One of Live Design’s 30 Under 30’s in 2018, Adam Honoré is making his mark as a BIPOC lighting designer, in spite of the challenges. A young designer on the rise, with a pocketful of awards and nominations at the age of 26. He is Harlem NY-based, originally from New Orleans, and his résumé includes off-Broadway productions, regional shows, national tours, and international premieres. His work has been seen from the US and Canada to Austria and the Philippines, where he designed the international premiere of Fun Home, which was directed by Bobby Garcia and featured Tony Award winner Lea Salonga. For his off-Broadway work, Honoré won the AUDELCO Award for Carmen Jones at Classic Stage Company, which also earned him Drama Desk and Henry Hewes nominations, as well as AUDELCO and Henry Hewes nominations for Ain't No Mo' at The Public Theatre. He was a Helen Hayes Award nominee this year for a revival of A Chorus Line at Signature Theatre in Washington DC. Honoré will be a guest on the Light Talk podcast that airs on Saturday, September 26, and Live Design drops by for a chat.
Live Design: What made you interested in theatrical design?
Adam Honoré: “Lights, Camera, Action!” were my first clues into the world of production. From a young age, I was presented with the concept of directors, actors, and a third category only known as crew members. The stage, similarly to Hollywood, is composed of similar players.
It was not until I attended my first stage play did I discover a fourth element of production—something that was felt on a spiritual level. This was the glue that held the production together in an almost “godlike” fashion; a force known as The Creative Team. This team would be responsible for tackling the “who, what, when, where, and why” of the entire production. Each member is an expert of their field.
This concept thrilled me so much that I’d do anything to participate.
Early on, scenic design piqued my interest because of its ability to complete entire worlds, but lighting design, like music, had an opportunity to speak to the production on an emotional level as well.
LD: What challenges did you face as a person of color? Did you have mentors to guide you?
AH: The constant challenge faced as a designer of color is being pigeonholed into working on productions of and by people of color. I work very hard to expand my artistic boundaries beyond productions showcasing the “marginalized Black experience.” Designers of color have an opportunity to bring a different background of culture and artistic vision to a “regular” production experience.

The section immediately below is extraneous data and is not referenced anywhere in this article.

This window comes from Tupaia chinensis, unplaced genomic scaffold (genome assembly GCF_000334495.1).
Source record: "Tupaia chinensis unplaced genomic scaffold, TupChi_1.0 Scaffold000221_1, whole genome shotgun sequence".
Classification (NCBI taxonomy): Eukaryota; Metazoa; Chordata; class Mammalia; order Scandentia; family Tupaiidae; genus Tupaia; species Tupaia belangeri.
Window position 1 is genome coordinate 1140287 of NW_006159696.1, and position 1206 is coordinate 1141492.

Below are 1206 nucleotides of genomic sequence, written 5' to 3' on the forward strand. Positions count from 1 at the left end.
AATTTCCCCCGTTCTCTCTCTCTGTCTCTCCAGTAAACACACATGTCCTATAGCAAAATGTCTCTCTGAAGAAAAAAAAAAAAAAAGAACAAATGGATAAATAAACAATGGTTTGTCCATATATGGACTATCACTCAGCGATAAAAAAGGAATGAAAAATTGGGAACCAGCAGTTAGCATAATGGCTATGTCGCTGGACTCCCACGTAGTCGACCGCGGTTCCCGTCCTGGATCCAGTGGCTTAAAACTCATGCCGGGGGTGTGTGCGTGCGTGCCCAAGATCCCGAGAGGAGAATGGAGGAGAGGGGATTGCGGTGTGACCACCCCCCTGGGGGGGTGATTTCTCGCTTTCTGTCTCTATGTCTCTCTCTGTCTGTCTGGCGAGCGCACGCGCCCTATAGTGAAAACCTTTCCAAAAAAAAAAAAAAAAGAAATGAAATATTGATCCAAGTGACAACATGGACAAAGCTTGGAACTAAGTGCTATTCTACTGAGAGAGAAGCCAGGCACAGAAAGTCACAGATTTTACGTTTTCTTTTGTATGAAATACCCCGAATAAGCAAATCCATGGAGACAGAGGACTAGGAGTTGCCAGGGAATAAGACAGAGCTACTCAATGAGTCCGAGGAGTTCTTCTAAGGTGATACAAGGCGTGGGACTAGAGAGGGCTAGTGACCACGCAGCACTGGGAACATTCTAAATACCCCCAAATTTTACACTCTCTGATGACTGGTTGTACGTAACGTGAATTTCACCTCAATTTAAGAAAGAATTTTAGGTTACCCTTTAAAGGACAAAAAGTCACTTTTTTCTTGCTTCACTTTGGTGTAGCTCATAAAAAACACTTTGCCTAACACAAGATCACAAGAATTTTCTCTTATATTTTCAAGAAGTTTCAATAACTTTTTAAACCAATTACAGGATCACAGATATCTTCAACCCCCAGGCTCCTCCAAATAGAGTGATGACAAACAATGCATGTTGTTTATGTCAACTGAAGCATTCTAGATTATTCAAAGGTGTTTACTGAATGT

Not unexpectedly so, I did not have a host of mentors of color leading the way, but instead a group of allies that wished to spread diversity and support the next generation of designers.
LD: How do you think the theatrical design industry can better support diversity?
AH: The hiring process is crucial. Hiring designers on more than the one “black” show of the season, and giving them opportunities to collaborate over multiple seasons. This is important on the creative front and in crew aspects.
Opportunities in arts education are also important. Growing the field of diverse designers and fostering the next generation will be key.
LD: What have you been doing during the past four months when the theatres have been closed?
AH: On the non-theatre front, I’ve spent a lot of time remodeling my home. This has given me a creative outlet that has a final goal in mind.
Theatrically, I’ve been meeting with directors and designers discussing how we’d like to see change incorporated within the industry. This “pause” has given us the opportunity to reflect on how the industry operated, meanwhile gazing into the theoretical future.
LD: What is the most challenging production you have worked on, and why?
AH: I don’t have specifically one production that wins “most challenging,” but I have found the productions where the vision of the director and myself do not exactly align are often the hardest.
LD: You "came of age" in the LED era, how has that technology informed the way you work?
AH: The heart of lighting design is the same; the execution has changed. We no longer have to hang multiple instruments to complete a multi-color idea from one position. Personally, I am very conscious of how the rig appears to the audience. LEDs have given me the opportunity to create electrics that support the mood and tone of the piece; from the writing to the scenic design. In many ways, I think I lucked upon the industry at a time that fits my aesthetic (I’d love to revisit this question in 20 years).
LD: What's next?
AH: I’m currently hopeful the industry will pick back up in the late spring because I have a number of projects I’ll be excited to return. Fingers crossed.
In the meantime, I’ll be participating in mentorship programs, panels, and guest lecture opportunities.